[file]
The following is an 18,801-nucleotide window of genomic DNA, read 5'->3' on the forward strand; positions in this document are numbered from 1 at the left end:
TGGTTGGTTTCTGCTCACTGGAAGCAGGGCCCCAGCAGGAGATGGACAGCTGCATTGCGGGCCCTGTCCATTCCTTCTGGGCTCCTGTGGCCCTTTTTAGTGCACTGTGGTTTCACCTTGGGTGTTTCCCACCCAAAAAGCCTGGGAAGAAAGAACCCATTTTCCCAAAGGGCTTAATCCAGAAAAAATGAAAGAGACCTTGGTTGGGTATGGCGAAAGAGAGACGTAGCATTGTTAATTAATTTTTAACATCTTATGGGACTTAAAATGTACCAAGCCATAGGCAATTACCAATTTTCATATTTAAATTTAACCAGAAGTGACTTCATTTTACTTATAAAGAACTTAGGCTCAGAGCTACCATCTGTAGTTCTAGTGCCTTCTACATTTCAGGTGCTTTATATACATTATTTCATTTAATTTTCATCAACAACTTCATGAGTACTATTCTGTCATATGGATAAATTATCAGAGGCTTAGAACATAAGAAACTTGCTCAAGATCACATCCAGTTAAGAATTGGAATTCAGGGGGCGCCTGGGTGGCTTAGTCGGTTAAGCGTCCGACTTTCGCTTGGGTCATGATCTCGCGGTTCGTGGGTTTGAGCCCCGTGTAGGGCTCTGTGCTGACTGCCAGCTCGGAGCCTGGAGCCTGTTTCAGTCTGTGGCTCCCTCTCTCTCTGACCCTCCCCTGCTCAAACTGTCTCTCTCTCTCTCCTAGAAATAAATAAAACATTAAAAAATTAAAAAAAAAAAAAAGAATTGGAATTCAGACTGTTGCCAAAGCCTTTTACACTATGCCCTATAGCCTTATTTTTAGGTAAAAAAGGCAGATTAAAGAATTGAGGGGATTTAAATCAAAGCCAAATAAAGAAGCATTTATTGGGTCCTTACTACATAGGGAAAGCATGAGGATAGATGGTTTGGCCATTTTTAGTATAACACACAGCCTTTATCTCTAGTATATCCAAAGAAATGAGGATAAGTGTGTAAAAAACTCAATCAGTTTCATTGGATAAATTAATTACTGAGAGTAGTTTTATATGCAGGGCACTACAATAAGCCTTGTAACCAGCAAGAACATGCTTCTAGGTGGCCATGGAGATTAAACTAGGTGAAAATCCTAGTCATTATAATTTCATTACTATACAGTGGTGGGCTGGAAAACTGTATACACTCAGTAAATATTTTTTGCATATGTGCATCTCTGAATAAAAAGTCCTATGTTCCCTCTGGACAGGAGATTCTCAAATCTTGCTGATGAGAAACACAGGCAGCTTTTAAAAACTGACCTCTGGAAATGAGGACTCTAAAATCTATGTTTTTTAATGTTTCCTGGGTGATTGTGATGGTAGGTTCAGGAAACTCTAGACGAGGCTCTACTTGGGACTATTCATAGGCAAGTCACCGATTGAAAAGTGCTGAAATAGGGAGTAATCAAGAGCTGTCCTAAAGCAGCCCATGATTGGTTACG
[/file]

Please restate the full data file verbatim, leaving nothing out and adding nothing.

The following is an 18,801-nucleotide window of genomic DNA, read 5'->3' on the forward strand; positions in this document are numbered from 1 at the left end:
TGGTTGGTTTCTGCTCACTGGAAGCAGGGCCCCAGCAGGAGATGGACAGCTGCATTGCGGGCCCTGTCCATTCCTTCTGGGCTCCTGTGGCCCTTTTTAGTGCACTGTGGTTTCACCTTGGGTGTTTCCCACCCAAAAAGCCTGGGAAGAAAGAACCCATTTTCCCAAAGGGCTTAATCCAGAAAAAATGAAAGAGACCTTGGTTGGGTATGGCGAAAGAGAGACGTAGCATTGTTAATTAATTTTTAACATCTTATGGGACTTAAAATGTACCAAGCCATAGGCAATTACCAATTTTCATATTTAAATTTAACCAGAAGTGACTTCATTTTACTTATAAAGAACTTAGGCTCAGAGCTACCATCTGTAGTTCTAGTGCCTTCTACATTTCAGGTGCTTTATATACATTATTTCATTTAATTTTCATCAACAACTTCATGAGTACTATTCTGTCATATGGATAAATTATCAGAGGCTTAGAACATAAGAAACTTGCTCAAGATCACATCCAGTTAAGAATTGGAATTCAGGGGGCGCCTGGGTGGCTTAGTCGGTTAAGCGTCCGACTTTCGCTTGGGTCATGATCTCGCGGTTCGTGGGTTTGAGCCCCGTGTAGGGCTCTGTGCTGACTGCCAGCTCGGAGCCTGGAGCCTGTTTCAGTCTGTGGCTCCCTCTCTCTCTGACCCTCCCCTGCTCAAACTGTCTCTCTCTCTCTCCTAGAAATAAATAAAACATTAAAAAATTAAAAAAAAAAAAAAGAATTGGAATTCAGACTGTTGCCAAAGCCTTTTACACTATGCCCTATAGCCTTATTTTTAGGTAAAAAAGGCAGATTAAAGAATTGAGGGGATTTAAATCAAAGCCAAATAAAGAAGCATTTATTGGGTCCTTACTACATAGGGAAAGCATGAGGATAGATGGTTTGGCCATTTTTAGTATAACACACAGCCTTTATCTCTAGTATATCCAAAGAAATGAGGATAAGTGTGTAAAAAACTCAATCAGTTTCATTGGATAAATTAATTACTGAGAGTAGTTTTATATGCAGGGCACTACAATAAGCCTTGTAACCAGCAAGAACATGCTTCTAGGTGGCCATGGAGATTAAACTAGGTGAAAATCCTAGTCATTATAATTTCATTACTATACAGTGGTGGGCTGGAAAACTGTATACACTCAGTAAATATTTTTTGCATATGTGCATCTCTGAATAAAAAGTCCTATGTTCCCTCTGGACAGGAGATTCTCAAATCTTGCTGATGAGAAACACAGGCAGCTTTTAAAAACTGACCTCTGGAAATGAGGACTCTAAAATCTATGTTTTTTAATGTTTCCTGGGTGATTGTGATGGTAGGTTCAGGAAACTCTAGACGAGGCTCTACTTGGGACTATTCATAGGCAAGTCACCGATTGAAAAGTGCTGAAATAGGGAGTAATCAAGAGCTGTCCTAAAGCAGCCCATGATTGGTTACG